Rock Art Reveals Prehistoric ‘Serengeti’ in the Caucasus History
by Paul Salopek
The boulders sit on a hillside above the glittering mirror of the Caspian Sea.
They are made of limestone, these weathered, bone-smooth rocks. They are the color of chalk. Some are shaped—partly hewn—into oblong surfaces: into tympanums. Hammer them with a fist-size cobble: They produce a strange, haunting, almost metallic gong that carries far on the desert winds. Archaeologists believe they are Stone Age signaling drums. Their ringing comes down to us through the millennia—through unknowable histories, migrations, lives, wonders, discoveries, wars—from the earliest times of human occupation in the Caucasus. Silent until touched, until struck, the stone drums of Gobustan hold the voices of ghosts.
My guide Rufat Gojayev and I have walked miles of grey plateaus in eastern Azerbaijan. We have leaned into the cold raking winds that blow from Russia, from the north. We have stumbled—muddy, unshaved, shining-eyed, cored-out by lean, 30-mile days—into the arid shores of the Caspian Sea. It is a barren place of flat-topped mesas. Of ruddy buttes. Of mud volcanoes bubbling up cool methane through cauldrons of mineral soup. A vast badlands. A moonscape.
It was not always this way.
At Gobustan National Park, which encompasses several parched mountains a few miles inland from the sea, we encounter dozens, then hundreds, of petroglyphs. There are, in fact, more than 6,000 drawings on stones here. It is one of the largest and best-preserved galleries of prehistoric rock art in the world. The ancient images capture a vanished Stone Age panorama. They depict a landscape that was wetter and greener about 15,000 years ago. The Ice Age was ending. The desert plains bloomed with lush grasses and open woodlands. Human hunters, having migrated to the region from Africa perhaps 30,000 years ago, recorded this transformation with zest on limestone canvas. The walls of the Azeri peaks are populated by herds of aurochs (wild bulls), wild asses, Persian wild goats, wild horses, gazelles, lions, wolves. It was a Serengeti in the Caucasus.
Some drawings are pocked with spear impacts. Spirit animals. Perhaps hunted symbolically in stone. There are lines of dancers. There are abstract squiggles like representations of music, of pure thought. Inner maps. Lost geometries. Most of these messages are inscrutable now, mysterious, impossible to decode. They are relics not just of a forgotten physical world but also of another mindset, another state of being.
What was it like to walk into a virgin Earth?
“I think they hit these stones to tell others that food was nearby,” says Gojayev, pounding one of the hilltop boulder-drums with a rock. “This was like a lookout point for animals.”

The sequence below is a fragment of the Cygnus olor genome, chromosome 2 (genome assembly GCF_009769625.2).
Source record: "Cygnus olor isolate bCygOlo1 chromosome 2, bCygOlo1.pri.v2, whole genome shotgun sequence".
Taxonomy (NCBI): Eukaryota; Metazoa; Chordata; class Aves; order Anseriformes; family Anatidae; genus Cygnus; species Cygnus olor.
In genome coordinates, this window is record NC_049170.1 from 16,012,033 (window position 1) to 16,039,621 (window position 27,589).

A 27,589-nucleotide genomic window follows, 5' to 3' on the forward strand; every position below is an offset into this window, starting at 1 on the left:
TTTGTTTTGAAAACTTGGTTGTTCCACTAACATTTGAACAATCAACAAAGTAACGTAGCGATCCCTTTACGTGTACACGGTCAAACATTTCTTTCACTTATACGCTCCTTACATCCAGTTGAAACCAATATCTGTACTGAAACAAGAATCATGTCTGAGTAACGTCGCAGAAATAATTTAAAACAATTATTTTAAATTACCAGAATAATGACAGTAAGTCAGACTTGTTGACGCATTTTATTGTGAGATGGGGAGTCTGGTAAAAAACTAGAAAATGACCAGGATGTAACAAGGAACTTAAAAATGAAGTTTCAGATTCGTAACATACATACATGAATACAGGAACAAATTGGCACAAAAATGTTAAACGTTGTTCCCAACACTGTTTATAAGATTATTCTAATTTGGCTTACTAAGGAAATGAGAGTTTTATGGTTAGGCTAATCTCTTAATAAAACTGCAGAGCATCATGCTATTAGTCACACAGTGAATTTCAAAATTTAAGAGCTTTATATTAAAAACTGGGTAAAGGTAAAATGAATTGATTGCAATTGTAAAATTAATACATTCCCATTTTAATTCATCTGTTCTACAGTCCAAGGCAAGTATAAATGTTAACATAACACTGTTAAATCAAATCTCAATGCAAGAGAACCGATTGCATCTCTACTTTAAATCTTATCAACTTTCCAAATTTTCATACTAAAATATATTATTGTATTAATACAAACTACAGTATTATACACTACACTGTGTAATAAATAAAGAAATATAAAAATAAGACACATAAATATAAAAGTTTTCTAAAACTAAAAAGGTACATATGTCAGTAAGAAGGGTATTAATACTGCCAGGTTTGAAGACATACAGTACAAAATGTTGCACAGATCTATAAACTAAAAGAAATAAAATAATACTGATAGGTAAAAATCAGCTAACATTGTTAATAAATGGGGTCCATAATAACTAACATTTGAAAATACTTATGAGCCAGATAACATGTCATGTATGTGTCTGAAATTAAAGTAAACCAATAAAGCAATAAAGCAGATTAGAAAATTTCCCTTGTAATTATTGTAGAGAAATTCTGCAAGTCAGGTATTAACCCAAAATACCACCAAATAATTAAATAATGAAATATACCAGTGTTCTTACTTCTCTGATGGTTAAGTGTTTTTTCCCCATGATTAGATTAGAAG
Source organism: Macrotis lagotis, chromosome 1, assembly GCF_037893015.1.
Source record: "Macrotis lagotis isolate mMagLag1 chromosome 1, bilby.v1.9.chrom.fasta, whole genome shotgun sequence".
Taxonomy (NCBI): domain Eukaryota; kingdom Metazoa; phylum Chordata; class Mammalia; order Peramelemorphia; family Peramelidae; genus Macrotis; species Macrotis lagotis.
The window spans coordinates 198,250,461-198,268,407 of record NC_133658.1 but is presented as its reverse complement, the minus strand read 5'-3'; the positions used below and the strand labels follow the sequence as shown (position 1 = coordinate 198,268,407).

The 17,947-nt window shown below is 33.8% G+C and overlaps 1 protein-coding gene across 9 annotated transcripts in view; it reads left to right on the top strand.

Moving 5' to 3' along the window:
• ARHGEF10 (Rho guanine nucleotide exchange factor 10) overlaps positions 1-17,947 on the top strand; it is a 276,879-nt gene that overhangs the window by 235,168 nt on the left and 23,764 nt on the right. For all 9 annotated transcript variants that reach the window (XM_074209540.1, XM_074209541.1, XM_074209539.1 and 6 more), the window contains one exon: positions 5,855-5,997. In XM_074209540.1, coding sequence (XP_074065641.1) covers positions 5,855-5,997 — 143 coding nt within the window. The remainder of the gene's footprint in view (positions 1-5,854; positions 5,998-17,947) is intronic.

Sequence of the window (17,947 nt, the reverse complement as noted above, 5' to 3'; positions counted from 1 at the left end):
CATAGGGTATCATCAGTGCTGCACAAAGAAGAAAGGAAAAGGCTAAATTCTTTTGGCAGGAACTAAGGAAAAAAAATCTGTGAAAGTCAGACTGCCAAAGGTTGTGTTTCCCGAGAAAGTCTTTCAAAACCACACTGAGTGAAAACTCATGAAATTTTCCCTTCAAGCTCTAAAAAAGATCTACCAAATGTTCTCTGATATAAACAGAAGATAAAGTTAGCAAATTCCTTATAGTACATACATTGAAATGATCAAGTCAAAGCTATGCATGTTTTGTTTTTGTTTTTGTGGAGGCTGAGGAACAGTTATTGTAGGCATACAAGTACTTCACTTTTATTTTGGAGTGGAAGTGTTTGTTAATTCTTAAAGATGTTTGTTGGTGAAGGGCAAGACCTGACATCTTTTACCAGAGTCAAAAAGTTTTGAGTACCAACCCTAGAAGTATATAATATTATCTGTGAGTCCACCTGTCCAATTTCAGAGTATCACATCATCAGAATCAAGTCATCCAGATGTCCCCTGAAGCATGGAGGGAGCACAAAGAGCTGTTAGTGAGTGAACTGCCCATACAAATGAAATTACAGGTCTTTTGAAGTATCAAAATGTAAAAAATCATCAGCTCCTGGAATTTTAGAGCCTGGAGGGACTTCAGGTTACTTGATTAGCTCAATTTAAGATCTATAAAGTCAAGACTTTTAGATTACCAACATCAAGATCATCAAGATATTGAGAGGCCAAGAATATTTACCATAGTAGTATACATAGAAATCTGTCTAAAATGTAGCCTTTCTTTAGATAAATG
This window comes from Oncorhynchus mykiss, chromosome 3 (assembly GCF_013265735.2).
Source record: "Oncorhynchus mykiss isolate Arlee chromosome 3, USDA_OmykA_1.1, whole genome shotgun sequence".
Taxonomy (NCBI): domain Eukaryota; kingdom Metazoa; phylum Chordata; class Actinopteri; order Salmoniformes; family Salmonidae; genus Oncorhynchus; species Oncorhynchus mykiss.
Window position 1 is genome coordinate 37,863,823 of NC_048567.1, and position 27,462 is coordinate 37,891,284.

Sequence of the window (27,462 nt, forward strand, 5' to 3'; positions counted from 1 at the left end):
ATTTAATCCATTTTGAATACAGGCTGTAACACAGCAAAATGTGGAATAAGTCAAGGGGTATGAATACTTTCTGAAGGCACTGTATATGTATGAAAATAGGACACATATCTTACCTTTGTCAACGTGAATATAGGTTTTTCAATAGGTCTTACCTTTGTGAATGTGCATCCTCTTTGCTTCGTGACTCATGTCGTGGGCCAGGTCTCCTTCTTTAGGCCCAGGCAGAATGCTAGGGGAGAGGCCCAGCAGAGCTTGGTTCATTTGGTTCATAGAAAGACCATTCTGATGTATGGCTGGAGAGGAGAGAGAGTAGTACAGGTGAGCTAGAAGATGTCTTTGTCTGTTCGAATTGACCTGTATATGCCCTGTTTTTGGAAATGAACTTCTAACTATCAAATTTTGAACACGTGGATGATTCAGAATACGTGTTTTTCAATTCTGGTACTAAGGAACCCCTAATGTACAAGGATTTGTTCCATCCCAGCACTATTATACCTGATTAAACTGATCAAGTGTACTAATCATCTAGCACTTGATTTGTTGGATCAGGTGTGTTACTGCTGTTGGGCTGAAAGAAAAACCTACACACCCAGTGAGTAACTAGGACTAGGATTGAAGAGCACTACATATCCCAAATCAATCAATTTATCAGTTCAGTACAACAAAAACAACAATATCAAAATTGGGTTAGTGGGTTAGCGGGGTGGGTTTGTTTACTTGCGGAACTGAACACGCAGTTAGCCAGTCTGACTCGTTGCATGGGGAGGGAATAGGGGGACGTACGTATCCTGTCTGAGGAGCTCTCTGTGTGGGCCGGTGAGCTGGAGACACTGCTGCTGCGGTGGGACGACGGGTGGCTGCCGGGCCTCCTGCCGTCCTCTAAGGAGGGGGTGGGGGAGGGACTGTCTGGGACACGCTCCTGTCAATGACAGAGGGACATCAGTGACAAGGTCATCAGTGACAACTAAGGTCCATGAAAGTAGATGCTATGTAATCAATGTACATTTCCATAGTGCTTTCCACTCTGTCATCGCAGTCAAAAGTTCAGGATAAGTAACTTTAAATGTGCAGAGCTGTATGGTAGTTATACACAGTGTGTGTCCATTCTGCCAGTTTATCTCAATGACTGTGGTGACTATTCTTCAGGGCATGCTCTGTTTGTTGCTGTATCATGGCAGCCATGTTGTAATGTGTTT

Or did they convey something more?
In West and East Africa, in the forest cultures of the Amazon, drums conveyed complex information. “Talking Drums” replicated the speech of tonal languages. Phrases could be transmitted quickly across six or seven miles of trail. Colonial Europeans were astonished to find that details of their presence in the jungles of the Congo were anticipated, for example, long before they set foot in villages. Drums were a proto-Internet. This primordial human technology, echoing from the basement of time, has all but disappeared within the past lifespan.
We walk down the skeletal hills toward the Caspian Sea.
We pass younger glyphs. Camels—evidence of the Silk Road caravans of the Middle Ages. Then, on a square stone, the first words appear: IMP DOMITIANO CAESARE AVG GERMANICO LVCIVS IVLIVS MAXIMVS LEGIONIS XII FVL. It is a political poster frozen in time. It dates from between 81 to 96 A.D. A man from a faraway Mediterranean superpower, possibly a soldier, chiseled it. It translates to: “Under Emperor Domitian Caesar Augustus Germanicus, Lucius Julius Maximus, the Twelfth ‘Lightning’ Legion.” It is a monument to conquest. It marks one of the easternmost boundaries of the Roman Empire.
In the small town of Gobustan we sleep in a half-built house.
The house belongs to one of Gojayev’s friends. It is unheated, cold. It is snowing. We sit at a dusty table surrounded by bottles of preserved fruits from the garden. The friend is religious. He talks about the Islamic version of the End Times. There will be a bogus prophet and there will be the true messiah, the Mahdi. Everyone will be judged, the friend says. I can barely keep my eyes open. Icy winds suck at the windows. The night throbs: It is the faint drumbeat of a coastal highway that leads across the old phantom savannas to Baku, the capital of Azerbaijan about 40 miles away, where yellow light seeps into the sky, like a false dawn.